I commend the process that has already been undertaken. As other hon. Members have said, the new and welcome practice of introducing draft legislation, especially to Select Committees, has been vindicated. There was widespread consultation on the White Paper. The Select Committee on Public Administration let the Government know its views. The draft Bill that followed was, in some ways, a retreat from the principles of the White Paper, but in others, it strengthened the Bill, not least by providing for tribunals. The Select Committee commented constructively on the draft Bill. Dialogue between the Select Committee and those who framed the legislation proceeded. The Bill that we are considering is better than the draft Bill in many respects, but it is capable of further improvement.

For all the dialectic, exchange of views and continual modification, the Bill remains flawed. The Home Secretary sets great store by the need for the culture of secrecy to be changed, and by his expectation that that will happen. He is right to say that that there is a culture of secrecy and control in Whitehall and Westminster and that it should be changed. We need to shift the presumption in the way that we are governed from secrecy to openness. That will create a radical change in the relationship between the citizen and the state. It will shift the balance between the rights of the citizen to demand that the Government be accountable at all times and the state's ability to control information and the administration of daily life.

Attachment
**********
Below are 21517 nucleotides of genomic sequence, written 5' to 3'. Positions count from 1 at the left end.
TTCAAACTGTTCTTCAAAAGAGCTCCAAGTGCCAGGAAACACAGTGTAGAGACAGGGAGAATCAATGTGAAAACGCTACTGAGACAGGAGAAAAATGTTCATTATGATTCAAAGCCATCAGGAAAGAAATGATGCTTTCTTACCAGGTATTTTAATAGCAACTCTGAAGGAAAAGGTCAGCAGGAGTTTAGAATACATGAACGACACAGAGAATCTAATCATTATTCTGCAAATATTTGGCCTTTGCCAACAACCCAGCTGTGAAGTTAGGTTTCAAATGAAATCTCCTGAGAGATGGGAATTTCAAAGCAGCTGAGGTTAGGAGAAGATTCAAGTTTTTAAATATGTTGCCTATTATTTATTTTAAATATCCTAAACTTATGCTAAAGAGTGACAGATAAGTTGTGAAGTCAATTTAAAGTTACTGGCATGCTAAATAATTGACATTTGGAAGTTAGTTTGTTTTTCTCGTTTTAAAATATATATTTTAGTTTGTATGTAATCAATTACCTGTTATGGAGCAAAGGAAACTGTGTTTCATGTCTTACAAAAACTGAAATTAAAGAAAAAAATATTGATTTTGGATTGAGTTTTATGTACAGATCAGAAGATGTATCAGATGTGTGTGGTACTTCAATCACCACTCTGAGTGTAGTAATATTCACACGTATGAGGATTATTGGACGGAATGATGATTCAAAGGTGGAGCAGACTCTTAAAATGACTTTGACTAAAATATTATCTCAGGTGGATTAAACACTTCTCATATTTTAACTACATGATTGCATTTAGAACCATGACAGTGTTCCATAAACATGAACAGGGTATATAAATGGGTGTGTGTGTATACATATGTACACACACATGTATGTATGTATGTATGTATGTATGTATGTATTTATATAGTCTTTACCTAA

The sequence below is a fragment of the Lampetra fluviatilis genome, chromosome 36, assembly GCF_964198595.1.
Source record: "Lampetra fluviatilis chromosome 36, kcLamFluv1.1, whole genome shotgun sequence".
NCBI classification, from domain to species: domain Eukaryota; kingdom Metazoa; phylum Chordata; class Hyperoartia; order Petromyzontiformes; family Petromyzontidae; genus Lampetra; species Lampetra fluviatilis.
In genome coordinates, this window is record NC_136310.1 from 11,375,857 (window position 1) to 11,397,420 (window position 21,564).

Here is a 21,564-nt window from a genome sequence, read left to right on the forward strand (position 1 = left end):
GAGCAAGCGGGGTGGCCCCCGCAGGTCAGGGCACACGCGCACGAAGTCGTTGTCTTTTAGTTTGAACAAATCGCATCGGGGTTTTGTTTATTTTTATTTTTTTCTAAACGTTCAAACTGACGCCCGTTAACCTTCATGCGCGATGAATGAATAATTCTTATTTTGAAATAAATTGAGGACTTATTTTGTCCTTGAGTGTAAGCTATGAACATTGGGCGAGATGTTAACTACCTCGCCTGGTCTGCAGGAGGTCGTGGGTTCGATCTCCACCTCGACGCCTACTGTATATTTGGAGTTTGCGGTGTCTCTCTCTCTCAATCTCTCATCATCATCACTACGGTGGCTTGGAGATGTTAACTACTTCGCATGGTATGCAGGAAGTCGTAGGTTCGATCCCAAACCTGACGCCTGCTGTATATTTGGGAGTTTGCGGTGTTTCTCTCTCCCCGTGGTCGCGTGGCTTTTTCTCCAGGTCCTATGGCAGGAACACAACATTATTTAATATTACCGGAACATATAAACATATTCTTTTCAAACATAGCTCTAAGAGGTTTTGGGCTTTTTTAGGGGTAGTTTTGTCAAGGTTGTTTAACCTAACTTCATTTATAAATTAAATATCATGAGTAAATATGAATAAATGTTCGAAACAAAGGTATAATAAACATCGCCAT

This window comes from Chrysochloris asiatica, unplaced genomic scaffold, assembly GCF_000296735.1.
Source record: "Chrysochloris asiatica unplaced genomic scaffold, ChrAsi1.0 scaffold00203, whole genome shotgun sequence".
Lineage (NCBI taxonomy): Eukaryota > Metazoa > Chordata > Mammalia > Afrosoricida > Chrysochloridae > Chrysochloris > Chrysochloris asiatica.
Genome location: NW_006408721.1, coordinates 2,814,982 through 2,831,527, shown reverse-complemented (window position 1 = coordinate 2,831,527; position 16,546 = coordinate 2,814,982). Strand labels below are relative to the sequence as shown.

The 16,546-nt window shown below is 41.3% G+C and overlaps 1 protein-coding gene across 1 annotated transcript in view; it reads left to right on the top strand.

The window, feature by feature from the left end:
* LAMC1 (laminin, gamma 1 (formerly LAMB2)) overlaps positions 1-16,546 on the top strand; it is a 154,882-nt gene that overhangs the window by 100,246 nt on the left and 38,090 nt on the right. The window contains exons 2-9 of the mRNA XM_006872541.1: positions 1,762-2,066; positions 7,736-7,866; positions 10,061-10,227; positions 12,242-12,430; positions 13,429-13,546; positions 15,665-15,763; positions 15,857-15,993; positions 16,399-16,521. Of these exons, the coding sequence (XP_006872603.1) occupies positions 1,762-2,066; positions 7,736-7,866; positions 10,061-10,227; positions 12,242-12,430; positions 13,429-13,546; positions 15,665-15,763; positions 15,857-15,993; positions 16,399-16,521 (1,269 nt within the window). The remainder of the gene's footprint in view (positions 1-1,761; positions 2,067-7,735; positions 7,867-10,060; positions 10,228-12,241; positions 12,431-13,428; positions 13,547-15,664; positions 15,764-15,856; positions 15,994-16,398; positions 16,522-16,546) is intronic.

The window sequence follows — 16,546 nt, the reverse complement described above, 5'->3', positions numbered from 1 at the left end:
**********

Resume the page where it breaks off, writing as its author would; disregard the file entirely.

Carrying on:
It is essential that that cultural change puts the citizen at the centre of the process of government and make Ministers and civil servants truly accountable. If we are to restore the citizen's trust in government, the Government must trust their citizens more than at present. The Bill does not place the Government's trust sufficiently in the people whom we represent.

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When the Home Secretary appeared before the Public Administration Committee, he bridled somewhat whenI suggested that information was the oxygen of democracy--without information it is impossible for democracy to flourish--but that he seemed sometimes to regard it as the carbon monoxide of democracy. I did not mean to insult him or denigrate his commitment to the legislation. I was suggesting that he was over-protective of the citizen, as if the inhalation of the oxygen of information might harm them.

That is a slightly paternalistic approach. It is well intentioned, but wrong. It shows a laudable commitment to open government, but it is not the same as conferring the right to know on the citizen. It is not the same as giving up the Government's monopoly on information and accepting that citizens may come upon information that others would be eager to keep from them.

If freedom of information is to be truly effective, Governments have to be prepared to make mistakes in disclosure. The change of culture to which my right hon. Friend the Home Secretary refers is a leap of faith. All leaps of faith involve risks and hazards, but in a truly mature democracy, we should accept those risks freely. That is what happens in a free society based on a mature relationship between the governed and their Government.